(V) Econometric/ Statistical Model (15 Marks): Use the economic model and the structure of the data to choose an econometric model (e.g. linear regression, ARIMA, GARCH, Probit/ Logit etc.). Explain why you choose a particular econometric model. Report the results briefly.
(VI) Interpretation (15 Marks): Evaluate your chosen empirical econometric model in the light of the theory/ framework that was postulated and compare your results with those of past studies.
(VII) Conclusion (10 Marks): Explain the significance of your results and how they relate to the questions posed in the Introduction. Discuss future avenues for research.
(VIII) References (10 Marks): There should be a list of works cited at the end. Statements, assertions and ideas made in the project should be supported by citing relevant sources. Sources cited in the text should be listed at the end of the assignment in a reference list. Any material that you read but do not cite in the report should go into a separate bibliography. Bibliography though is not needed. Unless explicitly stated otherwise by the module teaching team, all referencing should be in Westminster Harvard format. If you are not sure about this, the library provides guidance (available via the library website pages).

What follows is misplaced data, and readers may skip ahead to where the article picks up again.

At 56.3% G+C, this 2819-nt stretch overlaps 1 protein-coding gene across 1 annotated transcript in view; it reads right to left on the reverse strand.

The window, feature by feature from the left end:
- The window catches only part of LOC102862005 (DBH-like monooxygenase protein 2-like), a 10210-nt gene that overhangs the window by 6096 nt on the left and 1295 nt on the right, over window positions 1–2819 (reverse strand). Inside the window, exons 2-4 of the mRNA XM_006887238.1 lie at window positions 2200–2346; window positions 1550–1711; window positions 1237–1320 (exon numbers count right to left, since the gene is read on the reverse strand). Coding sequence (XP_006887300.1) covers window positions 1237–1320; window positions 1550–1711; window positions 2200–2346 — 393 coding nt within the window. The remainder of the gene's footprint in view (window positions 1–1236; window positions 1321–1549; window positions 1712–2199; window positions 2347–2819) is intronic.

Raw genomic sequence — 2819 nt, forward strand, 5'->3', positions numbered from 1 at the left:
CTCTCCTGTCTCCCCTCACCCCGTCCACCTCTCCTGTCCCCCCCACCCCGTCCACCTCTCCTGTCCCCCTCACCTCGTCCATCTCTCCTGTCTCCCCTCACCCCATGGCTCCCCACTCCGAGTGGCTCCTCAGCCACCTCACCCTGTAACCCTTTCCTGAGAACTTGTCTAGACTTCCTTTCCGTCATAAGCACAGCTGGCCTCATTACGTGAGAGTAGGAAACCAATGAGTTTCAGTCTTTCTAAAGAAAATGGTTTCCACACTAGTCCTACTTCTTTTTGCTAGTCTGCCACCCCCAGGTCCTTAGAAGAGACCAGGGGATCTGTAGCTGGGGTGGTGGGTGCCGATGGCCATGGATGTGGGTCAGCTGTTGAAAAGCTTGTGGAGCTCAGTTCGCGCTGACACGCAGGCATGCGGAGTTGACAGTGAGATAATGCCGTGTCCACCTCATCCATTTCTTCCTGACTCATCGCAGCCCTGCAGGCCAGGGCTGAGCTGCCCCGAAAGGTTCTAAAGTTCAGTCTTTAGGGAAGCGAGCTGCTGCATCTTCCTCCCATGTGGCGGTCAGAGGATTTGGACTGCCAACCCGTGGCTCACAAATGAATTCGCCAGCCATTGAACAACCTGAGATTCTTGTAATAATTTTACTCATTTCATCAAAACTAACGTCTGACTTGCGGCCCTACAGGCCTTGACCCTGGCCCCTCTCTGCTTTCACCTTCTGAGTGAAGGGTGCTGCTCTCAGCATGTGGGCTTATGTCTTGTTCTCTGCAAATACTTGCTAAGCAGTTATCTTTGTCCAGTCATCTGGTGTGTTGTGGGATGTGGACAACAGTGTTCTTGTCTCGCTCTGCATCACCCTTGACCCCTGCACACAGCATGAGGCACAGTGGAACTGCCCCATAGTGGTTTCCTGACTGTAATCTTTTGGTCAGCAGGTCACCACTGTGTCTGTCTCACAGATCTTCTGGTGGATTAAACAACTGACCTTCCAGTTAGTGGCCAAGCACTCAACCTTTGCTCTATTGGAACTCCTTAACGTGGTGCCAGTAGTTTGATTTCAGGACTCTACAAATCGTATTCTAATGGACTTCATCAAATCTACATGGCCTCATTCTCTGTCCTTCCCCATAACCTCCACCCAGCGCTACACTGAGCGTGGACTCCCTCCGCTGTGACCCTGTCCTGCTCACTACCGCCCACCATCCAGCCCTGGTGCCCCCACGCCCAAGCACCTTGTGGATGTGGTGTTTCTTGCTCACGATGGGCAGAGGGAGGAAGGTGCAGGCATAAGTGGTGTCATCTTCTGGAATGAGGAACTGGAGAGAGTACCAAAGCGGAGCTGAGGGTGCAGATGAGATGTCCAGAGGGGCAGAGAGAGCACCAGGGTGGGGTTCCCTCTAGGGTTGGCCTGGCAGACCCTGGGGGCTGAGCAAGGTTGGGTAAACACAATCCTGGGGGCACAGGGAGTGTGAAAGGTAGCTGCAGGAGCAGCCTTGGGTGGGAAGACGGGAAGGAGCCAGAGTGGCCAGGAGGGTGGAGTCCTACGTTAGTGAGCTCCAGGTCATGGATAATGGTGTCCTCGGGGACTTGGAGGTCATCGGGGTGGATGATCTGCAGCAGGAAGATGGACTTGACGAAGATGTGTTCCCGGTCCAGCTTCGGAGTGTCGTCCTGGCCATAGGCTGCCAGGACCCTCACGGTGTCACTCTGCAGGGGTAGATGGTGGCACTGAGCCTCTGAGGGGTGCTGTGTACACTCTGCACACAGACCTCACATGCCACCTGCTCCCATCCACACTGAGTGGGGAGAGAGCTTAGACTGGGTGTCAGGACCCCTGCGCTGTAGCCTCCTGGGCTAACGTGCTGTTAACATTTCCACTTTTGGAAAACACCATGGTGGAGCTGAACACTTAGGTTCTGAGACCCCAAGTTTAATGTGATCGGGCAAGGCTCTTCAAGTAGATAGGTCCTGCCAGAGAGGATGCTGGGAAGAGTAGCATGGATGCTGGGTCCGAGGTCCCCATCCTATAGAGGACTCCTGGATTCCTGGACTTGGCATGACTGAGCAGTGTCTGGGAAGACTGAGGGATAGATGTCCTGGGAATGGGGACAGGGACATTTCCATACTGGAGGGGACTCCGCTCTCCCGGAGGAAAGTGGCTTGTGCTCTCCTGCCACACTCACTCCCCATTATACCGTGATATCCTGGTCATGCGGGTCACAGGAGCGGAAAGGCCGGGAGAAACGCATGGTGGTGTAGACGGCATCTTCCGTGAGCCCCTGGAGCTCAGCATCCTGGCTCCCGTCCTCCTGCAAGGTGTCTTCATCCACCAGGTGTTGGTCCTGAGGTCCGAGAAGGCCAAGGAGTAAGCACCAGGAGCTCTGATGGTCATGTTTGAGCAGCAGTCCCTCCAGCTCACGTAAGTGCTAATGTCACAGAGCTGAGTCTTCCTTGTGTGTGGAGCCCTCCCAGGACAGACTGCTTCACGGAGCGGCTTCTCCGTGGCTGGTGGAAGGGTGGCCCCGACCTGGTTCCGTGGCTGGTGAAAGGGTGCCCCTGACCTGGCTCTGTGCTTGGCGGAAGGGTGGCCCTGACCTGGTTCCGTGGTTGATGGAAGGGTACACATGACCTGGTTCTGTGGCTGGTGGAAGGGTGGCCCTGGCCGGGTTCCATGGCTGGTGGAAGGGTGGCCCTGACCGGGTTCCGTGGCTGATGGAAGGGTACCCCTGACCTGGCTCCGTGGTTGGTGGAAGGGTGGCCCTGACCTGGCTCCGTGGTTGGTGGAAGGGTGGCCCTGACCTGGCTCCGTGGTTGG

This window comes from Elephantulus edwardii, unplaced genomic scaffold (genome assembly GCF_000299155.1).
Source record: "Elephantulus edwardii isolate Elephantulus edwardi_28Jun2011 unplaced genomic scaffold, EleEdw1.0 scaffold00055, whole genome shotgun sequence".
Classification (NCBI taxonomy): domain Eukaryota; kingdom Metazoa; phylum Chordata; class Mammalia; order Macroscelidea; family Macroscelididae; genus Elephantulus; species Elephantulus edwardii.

(IX) Appendices: Report further and additional results when appropriate. The appendices are not part of the word count. The main results should not be reported here.
The remaining 5 marks are for the overall presentation.
Before you hand your project in check that your project has your name, a title, an abstract, page numbers, references, the pages are numbered in the right order, the tables are numbered properly, and the data are submitted.
Re-read it a final time to check.
What you submit for assessment must be your own current work. It will automatically be scanned through a text matching system to check for possible plagiarism.
Do not reuse material from other assessments that you may have completed on other modules. Collusion with other students (except when working in groups), recycling previous assignments (unless this is explicitly allowed by the module leader) and/or plagiarism (copying) of other sources all are offences and are dealt with accordingly. If you are not sure about this, then speak to your class leader.
- General Threshold Criteria
The descriptions below are indicative of what is needed to merit a mark at a given level:
Percentage General Criteria